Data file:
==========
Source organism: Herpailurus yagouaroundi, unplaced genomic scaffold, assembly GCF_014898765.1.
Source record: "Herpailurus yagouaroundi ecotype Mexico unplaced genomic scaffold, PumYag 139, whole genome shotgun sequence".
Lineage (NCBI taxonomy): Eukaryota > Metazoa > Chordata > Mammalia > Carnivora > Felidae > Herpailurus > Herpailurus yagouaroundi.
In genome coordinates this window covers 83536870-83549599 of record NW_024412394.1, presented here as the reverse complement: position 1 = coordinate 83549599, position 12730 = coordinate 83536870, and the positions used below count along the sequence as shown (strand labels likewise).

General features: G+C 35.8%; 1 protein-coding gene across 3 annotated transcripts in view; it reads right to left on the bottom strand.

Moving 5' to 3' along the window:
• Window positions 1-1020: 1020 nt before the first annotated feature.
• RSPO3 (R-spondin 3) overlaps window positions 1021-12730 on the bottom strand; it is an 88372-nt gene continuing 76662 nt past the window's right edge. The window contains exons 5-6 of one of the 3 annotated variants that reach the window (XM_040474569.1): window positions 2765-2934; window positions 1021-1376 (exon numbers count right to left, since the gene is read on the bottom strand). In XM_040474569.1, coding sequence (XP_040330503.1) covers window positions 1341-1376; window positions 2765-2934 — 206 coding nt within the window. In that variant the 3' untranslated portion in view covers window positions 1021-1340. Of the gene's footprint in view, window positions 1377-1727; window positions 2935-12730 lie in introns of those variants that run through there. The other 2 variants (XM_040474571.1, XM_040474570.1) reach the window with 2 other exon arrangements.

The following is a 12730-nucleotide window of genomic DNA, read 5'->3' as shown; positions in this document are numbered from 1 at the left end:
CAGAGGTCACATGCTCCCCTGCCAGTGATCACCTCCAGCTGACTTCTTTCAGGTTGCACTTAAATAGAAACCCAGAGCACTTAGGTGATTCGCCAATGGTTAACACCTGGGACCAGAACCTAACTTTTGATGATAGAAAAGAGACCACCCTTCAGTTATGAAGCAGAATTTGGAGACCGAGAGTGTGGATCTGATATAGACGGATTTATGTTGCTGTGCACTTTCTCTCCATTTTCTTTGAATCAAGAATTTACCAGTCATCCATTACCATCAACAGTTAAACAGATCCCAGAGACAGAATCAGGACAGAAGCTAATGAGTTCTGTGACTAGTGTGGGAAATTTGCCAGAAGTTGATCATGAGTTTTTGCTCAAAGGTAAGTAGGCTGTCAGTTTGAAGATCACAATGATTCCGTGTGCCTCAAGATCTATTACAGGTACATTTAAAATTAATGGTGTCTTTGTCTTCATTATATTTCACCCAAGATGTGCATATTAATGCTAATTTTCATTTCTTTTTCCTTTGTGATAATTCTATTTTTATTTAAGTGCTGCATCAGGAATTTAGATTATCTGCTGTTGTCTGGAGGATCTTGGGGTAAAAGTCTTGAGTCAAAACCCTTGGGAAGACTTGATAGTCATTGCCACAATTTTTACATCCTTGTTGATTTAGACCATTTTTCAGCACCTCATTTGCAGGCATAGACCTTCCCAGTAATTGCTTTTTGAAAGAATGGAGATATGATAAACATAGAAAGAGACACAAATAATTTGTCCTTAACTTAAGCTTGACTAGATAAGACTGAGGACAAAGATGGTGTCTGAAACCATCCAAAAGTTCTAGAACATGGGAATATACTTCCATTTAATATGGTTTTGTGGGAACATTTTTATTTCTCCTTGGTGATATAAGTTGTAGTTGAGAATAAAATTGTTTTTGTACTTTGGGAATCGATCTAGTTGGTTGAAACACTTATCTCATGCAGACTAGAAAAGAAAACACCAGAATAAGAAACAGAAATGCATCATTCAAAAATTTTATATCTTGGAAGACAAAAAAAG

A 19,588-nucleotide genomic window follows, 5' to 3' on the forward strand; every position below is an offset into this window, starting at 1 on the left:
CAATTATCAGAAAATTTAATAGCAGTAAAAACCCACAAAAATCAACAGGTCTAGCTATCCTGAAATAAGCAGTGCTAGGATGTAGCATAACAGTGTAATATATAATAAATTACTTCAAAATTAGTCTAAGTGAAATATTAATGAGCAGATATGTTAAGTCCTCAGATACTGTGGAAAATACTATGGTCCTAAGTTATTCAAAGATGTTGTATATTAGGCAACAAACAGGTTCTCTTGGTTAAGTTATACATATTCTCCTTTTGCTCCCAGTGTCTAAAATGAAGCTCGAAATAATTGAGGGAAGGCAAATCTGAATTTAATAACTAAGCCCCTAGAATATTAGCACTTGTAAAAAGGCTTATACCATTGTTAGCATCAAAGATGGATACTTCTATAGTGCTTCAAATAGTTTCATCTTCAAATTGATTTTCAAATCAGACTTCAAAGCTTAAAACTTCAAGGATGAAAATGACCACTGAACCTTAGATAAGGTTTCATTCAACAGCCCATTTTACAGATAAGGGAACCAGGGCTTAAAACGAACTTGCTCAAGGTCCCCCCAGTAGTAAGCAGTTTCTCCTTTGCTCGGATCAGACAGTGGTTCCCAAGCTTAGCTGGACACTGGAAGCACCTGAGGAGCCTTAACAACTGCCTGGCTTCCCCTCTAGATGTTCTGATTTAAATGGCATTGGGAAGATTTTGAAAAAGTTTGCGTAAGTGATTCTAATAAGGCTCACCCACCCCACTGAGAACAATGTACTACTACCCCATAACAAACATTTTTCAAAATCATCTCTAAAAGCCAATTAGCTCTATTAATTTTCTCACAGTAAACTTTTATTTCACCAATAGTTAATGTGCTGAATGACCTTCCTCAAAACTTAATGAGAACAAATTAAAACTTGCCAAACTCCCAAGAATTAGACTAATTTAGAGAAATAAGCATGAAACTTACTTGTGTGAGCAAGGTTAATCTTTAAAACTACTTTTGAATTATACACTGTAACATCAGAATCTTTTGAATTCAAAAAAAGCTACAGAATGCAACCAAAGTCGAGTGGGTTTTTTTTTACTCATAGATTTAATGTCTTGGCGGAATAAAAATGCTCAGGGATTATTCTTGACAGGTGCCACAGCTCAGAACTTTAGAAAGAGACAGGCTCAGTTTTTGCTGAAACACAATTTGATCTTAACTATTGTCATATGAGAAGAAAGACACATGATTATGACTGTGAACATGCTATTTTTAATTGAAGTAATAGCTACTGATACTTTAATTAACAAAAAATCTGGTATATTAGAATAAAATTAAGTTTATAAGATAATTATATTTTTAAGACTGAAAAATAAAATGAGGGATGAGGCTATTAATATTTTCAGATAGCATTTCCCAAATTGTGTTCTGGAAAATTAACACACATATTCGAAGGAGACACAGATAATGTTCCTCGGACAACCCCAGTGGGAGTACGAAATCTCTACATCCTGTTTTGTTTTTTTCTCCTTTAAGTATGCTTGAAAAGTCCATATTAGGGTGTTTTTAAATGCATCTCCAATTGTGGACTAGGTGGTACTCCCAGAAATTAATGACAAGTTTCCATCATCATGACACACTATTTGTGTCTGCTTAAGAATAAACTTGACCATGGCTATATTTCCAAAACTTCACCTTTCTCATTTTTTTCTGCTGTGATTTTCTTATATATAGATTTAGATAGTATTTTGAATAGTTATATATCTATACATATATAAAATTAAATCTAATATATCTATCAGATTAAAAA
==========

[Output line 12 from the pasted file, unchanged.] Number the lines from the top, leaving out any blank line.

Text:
CAATTATCAGAAAATTTAATAGCAGTAAAAACCCACAAAAATCAACAGGTCTAGCTATCCTGAAATAAGCAGTGCTAGGATGTAGCATAACAGTGTAATATATAATAAATTACTTCAAAATTAGTCTAAGTGAAATATTAATGAGCAGATATGTTAAGTCCTCAGATACTGTGGAAAATACTATGGTCCTAAGTTATTCAAAGATGTTGTATATTAGGCAACAAACAGGTTCTCTTGGTTAAGTTATACATATTCTCCTTTTGCTCCCAGTGTCTAAAATGAAGCTCGAAATAATTGAGGGAAGGCAAATCTGAATTTAATAACTAAGCCCCTAGAATATTAGCACTTGTAAAAAGGCTTATACCATTGTTAGCATCAAAGATGGATACTTCTATAGTGCTTCAAATAGTTTCATCTTCAAATTGATTTTCAAATCAGACTTCAAAGCTTAAAACTTCAAGGATGAAAATGACCACTGAACCTTAGATAAGGTTTCATTCAACAGCCCATTTTACAGATAAGGGAACCAGGGCTTAAAACGAACTTGCTCAAGGTCCCCCCAGTAGTAAGCAGTTTCTCCTTTGCTCGGATCAGACAGTGGTTCCCAAGCTTAGCTGGACACTGGAAGCACCTGAGGAGCCTTAACAACTGCCTGGCTTCCCCTCTAGATGTTCTGATTTAAATGGCATTGGGAAGATTTTGAAAAAGTTTGCGTAAGTGATTCTAATAAGGCTCACCCACCCCACTGAGAACAATGTACTACTACCCCATAACAAACATTTTTCAAAATCATCTCTAAAAGCCAATTAGCTCTATTAATTTTCTCACAGTAAACTTTTATTTCACCAATAGTTAATGTGCTGAATGACCTTCCTCAAAACTTAATGAGAACAAATTAAAACTTGCCAAACTCCCAAGAATTAGACTAATTTAGAGAAATAAGCATGAAACTTACTTGTGTGAGCAAGGTTAATCTTTAAAACTACTTTTGAATTATACACTGTAACATCAGAATCTTTTGAATTCAAAAAAAGCTACAGAATGCAACCAAAGTCGAGTGGGTTTTTTTTTACTCATAGATTTAATGTCTTGGCGGAATAAAAATGCTCAGGGATTATTCTTGACAGGTGCCACAGCTCAGAACTTTAGAAAGAGACAGGCTCAGTTTTTGCTGAAACACAATTTGATCTTAACTATTGTCATATGAGAAGAAAGACACATGATTATGACTGTGAACATGCTATTTTTAATTGAAGTAATAGCTACTGATACTTTAATTAACAAAAAATCTGGTATATTAGAATAAAATTAAGTTTATAAGATAATTATATTTTTAAGACTGAAAAATAAAATGAGGGATGAGGCTATTAATATTTTCAGATAGCATTTCCCAAATTGTGTTCTGGAAAATTAACACACATATTCGAAGGAGACACAGATAATGTTCCTCGGACAACCCCAGTGGGAGTACGAAATCTCTACATCCTGTTTTGTTTTTTTCTCCTTTAAGTATGCTTGAAAAGTCCATATTAGGGTGTTTTTAAATGCATCTCCAATTGTGGACTAGGTGGTACTCCCAGAAATTAATGACAAGTTTCCATCATCATGACACACTATTTGTGTCTGCTTAAGAATAAACTTGACCATGGCTATATTTCCAAAACTTCACCTTTCTCATTTTTTTCTGCTGTGATTTTCTTATATATAGATTTAGATAGTATTTTGAATAGTTATATATCTATACATATATAAAATTAAATCTAATATATCTATCAGATTAAAAA